Indiana Jones and the Dial of Destiny is the fifth and latest installment of the franchise and the last — according to the 80 year- old actor himself–to feature Harrison Ford in an acting role. So a little nostalgia is in order and that’s what we get right out of the gate. The opening sequence sends us hurtling back in time to 1944 as we come face to altered face with Indiana Jones–fit and in his prime! He’s once again eluding Nazis in pursuit of another object with metaphysical powers: the eponymous “Dial of Destiny “designed by ancient mathematician Archimedes purported to navigate fissures in time!

I found myself disoriented, intrigued, and not a little distracted by this cinematic fissure in time. There was Ford looking as he did decades ago, swashbuckling his way through an assortment of obstacles ultimately landing atop a moving train. HOW DID THEY DO THAT? Only occasionally did I see the odd way Ford’s head sat on his shoulders. But mostly, this de-aging effect worked and I started wondering if we could bring back Marilyn? Marlon? But I digress.

The sequence sent me back to the beginning, Raiders of the Lost Ark and its iconic opening 10 minutes, an alchemical combination of suspense, action, story-telling, humor, and the dramatic introduction of the whip-toting, fedora-sporting Indiana Jones. Conjured by director Steven Spielberg, the sequence and the weight of that boulder has been felt rolling through decades of cinematic history, shaping action sequences in its path ever since.

Dial’s opening scenes are preamble to a funny re-introduction of our hero. As we flash forward to 1969 we encounter Indy now gray, creased, and ensconced in an easy chair from which he emerges in his boxer shorts. It’s funny and endearing and underscores how lightly Ford and Indy hold themselves. While director James Mangold lacks Spielberg’s finesse and timing, I found myself glued to Indy’s every move, still preposterously spry as he’s propelled by various kinds of horse power–including a chase on horseback through the subway.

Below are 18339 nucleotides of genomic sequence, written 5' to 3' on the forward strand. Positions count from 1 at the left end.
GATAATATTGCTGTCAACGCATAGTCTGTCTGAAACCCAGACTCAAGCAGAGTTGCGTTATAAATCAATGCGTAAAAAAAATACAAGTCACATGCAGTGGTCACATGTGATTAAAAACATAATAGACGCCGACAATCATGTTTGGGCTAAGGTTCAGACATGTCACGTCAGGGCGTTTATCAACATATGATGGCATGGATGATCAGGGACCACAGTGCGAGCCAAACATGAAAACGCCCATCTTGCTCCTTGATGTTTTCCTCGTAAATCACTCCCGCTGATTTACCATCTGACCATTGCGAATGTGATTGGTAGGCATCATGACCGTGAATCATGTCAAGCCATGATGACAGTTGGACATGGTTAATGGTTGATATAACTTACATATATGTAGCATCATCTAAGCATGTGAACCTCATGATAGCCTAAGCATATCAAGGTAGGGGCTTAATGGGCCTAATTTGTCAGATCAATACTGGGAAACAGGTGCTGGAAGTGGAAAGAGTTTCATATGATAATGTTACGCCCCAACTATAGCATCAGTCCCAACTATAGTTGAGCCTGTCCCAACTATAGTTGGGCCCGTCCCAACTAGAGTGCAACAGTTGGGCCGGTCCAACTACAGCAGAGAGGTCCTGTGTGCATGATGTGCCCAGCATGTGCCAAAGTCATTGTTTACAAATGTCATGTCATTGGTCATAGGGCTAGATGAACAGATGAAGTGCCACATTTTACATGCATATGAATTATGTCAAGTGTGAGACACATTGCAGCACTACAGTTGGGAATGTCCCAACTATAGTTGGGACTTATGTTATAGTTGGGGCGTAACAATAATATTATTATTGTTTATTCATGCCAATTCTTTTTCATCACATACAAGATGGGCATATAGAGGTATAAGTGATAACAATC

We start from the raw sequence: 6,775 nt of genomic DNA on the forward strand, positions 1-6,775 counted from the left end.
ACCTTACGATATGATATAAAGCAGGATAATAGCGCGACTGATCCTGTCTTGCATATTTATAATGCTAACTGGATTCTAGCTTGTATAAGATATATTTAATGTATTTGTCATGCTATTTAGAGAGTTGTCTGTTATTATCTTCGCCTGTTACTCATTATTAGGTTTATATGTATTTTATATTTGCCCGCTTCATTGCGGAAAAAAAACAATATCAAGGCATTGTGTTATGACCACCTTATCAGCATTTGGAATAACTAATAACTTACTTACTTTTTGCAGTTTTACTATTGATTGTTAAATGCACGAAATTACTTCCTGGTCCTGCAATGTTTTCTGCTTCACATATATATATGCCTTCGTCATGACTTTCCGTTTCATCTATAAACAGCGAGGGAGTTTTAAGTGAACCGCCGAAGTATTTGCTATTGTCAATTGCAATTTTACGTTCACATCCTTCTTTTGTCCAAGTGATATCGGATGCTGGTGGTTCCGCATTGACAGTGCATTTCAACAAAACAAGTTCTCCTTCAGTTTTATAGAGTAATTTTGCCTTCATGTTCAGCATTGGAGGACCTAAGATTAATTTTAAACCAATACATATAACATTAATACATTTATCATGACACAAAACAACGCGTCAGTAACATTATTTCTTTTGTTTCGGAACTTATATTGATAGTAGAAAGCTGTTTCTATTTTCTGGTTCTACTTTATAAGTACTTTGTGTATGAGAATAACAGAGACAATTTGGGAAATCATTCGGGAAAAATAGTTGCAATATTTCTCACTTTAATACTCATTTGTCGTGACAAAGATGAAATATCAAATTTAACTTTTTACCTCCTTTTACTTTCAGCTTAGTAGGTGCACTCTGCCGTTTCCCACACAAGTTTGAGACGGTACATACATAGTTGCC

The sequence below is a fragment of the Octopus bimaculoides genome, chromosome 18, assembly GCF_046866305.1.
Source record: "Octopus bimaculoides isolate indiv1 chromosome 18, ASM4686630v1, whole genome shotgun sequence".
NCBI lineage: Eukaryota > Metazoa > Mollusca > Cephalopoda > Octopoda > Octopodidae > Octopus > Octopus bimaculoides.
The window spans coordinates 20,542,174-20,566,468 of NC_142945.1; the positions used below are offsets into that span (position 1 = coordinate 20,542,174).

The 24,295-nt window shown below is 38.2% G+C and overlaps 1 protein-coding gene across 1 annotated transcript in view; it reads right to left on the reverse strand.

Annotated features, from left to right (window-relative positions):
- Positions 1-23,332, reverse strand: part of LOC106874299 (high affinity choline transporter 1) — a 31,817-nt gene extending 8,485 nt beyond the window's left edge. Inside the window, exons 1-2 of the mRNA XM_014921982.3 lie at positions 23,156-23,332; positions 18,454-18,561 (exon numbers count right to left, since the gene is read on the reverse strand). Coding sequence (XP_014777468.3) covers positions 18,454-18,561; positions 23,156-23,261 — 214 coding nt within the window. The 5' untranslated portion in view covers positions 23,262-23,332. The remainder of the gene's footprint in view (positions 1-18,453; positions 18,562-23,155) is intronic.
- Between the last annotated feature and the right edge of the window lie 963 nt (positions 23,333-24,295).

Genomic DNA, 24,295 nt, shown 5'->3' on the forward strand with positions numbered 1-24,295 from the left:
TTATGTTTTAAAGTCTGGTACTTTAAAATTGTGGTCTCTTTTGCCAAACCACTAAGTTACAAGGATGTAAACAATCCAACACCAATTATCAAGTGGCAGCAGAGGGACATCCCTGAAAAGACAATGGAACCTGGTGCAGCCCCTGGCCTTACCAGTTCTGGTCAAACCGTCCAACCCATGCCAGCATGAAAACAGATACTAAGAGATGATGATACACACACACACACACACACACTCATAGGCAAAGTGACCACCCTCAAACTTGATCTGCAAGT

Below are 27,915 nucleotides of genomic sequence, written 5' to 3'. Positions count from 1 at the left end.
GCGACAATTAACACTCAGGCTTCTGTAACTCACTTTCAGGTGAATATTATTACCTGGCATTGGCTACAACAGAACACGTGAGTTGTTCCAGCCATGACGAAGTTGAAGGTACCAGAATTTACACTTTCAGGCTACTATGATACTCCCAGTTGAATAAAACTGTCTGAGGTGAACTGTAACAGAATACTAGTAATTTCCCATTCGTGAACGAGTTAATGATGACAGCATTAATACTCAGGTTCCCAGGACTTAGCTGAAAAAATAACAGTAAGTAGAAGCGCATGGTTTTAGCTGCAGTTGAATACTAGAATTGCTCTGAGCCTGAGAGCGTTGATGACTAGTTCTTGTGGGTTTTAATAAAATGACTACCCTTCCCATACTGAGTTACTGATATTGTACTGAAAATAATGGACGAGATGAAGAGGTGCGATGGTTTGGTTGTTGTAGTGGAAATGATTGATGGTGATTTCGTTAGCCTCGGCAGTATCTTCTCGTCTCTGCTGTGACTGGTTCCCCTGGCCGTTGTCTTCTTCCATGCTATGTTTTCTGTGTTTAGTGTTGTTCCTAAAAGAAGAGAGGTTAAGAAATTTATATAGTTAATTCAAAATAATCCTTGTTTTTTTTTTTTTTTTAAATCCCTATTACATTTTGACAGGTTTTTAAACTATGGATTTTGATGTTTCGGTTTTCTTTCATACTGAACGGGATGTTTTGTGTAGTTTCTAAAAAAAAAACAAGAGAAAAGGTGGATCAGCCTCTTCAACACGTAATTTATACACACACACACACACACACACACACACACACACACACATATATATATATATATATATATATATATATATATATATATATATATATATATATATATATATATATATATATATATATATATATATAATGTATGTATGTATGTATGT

An unremarkable Phoebe Waller-Bridge appears as Indy’s venal goddaughter who is out for herself; the charismatic Mads Mikkelsen plays Indy’s Nazi nemesis; Toby Jones is a vagabond teen who’s there in the clutch, ready to fly or drive anything– whether or not he knows how. Antonio Banderas pops out of nowhere in a small role. Though some of the names have changed, we’ve seen it all before. And though this escapade takes us under the sea, up in the air, through the back alleys of exotic locales, and back in time– what held me through the drawn out chases, the not so surprising twists, and the clunky climax, was Harrison Ford’s Indiana Jones still cracking his whip and wearing his fedora. Hats off to him.